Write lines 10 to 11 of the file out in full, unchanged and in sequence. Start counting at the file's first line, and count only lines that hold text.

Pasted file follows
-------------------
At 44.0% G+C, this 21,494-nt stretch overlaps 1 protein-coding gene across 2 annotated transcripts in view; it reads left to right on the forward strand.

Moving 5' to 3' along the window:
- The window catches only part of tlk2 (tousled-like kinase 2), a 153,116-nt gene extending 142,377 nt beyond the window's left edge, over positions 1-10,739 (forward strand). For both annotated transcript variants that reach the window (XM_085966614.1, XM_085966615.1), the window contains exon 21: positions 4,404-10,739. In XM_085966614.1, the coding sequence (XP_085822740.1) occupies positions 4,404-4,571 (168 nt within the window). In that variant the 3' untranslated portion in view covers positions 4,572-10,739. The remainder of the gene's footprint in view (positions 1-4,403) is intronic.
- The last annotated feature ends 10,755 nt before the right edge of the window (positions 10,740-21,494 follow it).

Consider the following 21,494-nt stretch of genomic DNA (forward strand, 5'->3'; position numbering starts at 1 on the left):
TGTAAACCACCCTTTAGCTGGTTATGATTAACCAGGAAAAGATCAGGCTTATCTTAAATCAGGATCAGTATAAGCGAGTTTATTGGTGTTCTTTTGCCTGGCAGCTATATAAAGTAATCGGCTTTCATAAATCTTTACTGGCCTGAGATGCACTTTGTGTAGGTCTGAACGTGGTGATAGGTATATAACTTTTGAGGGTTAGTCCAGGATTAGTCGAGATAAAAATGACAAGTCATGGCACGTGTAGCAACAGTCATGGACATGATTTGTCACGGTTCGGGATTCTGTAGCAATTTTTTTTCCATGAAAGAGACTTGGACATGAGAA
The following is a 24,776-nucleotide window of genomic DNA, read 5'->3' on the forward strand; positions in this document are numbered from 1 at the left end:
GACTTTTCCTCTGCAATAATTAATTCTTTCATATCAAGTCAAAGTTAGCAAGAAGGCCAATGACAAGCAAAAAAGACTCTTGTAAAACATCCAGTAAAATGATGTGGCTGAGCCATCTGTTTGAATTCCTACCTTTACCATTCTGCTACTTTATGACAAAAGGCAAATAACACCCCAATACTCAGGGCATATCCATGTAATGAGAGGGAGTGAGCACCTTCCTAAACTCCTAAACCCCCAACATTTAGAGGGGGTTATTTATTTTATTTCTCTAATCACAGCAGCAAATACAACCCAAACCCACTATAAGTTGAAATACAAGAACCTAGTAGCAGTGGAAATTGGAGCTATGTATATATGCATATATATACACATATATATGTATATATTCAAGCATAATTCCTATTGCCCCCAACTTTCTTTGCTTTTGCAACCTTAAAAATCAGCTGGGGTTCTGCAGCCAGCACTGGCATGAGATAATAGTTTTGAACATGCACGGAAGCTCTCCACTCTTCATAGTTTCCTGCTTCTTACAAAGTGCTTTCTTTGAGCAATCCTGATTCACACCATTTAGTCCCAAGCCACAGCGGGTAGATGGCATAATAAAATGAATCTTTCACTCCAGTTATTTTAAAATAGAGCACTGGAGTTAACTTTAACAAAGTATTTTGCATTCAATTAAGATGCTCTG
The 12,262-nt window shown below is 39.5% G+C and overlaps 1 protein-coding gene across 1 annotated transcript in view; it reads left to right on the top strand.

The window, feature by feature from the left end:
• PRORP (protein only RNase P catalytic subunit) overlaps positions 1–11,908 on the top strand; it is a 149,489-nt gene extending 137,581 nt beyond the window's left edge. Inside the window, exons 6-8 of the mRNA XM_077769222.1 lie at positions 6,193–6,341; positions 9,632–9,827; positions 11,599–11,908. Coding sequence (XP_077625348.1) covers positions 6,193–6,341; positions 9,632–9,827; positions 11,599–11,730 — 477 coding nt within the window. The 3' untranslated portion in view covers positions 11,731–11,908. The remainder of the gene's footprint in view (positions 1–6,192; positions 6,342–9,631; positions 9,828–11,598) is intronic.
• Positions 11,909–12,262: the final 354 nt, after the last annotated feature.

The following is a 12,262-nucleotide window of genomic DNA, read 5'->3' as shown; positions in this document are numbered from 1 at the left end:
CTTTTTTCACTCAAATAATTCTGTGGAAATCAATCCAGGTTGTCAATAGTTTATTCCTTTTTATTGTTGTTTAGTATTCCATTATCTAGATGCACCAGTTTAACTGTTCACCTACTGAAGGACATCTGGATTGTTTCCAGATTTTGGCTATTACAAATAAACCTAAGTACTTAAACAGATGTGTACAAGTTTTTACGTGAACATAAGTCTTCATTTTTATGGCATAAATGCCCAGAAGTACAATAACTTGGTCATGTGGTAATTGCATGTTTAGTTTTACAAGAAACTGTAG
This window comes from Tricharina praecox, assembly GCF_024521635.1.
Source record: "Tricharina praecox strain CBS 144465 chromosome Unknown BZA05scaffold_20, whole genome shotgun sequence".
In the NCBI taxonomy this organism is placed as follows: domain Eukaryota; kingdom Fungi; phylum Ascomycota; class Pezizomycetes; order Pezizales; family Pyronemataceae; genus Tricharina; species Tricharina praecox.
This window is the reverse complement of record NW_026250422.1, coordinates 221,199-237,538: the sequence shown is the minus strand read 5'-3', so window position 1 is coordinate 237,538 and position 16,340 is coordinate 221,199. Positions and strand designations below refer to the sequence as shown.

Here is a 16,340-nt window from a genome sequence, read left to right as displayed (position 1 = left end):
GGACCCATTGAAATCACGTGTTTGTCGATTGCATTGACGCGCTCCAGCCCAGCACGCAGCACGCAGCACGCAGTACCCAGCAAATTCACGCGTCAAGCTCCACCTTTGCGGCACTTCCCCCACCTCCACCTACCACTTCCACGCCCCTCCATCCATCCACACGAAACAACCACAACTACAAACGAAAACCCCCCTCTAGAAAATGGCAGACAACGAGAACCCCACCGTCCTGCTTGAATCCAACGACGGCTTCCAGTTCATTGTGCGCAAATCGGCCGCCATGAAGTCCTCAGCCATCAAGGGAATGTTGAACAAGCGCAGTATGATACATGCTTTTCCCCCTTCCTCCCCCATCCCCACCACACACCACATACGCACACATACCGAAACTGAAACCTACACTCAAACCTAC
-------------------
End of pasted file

The window, feature by feature from the left end:
• PRORP (protein only RNase P catalytic subunit) overlaps positions 1–11,908 on the top strand; it is a 149,489-nt gene extending 137,581 nt beyond the window's left edge. Inside the window, exons 6-8 of the mRNA XM_077769222.1 lie at positions 6,193–6,341; positions 9,632–9,827; positions 11,599–11,908. Coding sequence (XP_077625348.1) covers positions 6,193–6,341; positions 9,632–9,827; positions 11,599–11,730 — 477 coding nt within the window. The 3' untranslated portion in view covers positions 11,731–11,908. The remainder of the gene's footprint in view (positions 1–6,192; positions 6,342–9,631; positions 9,828–11,598) is intronic.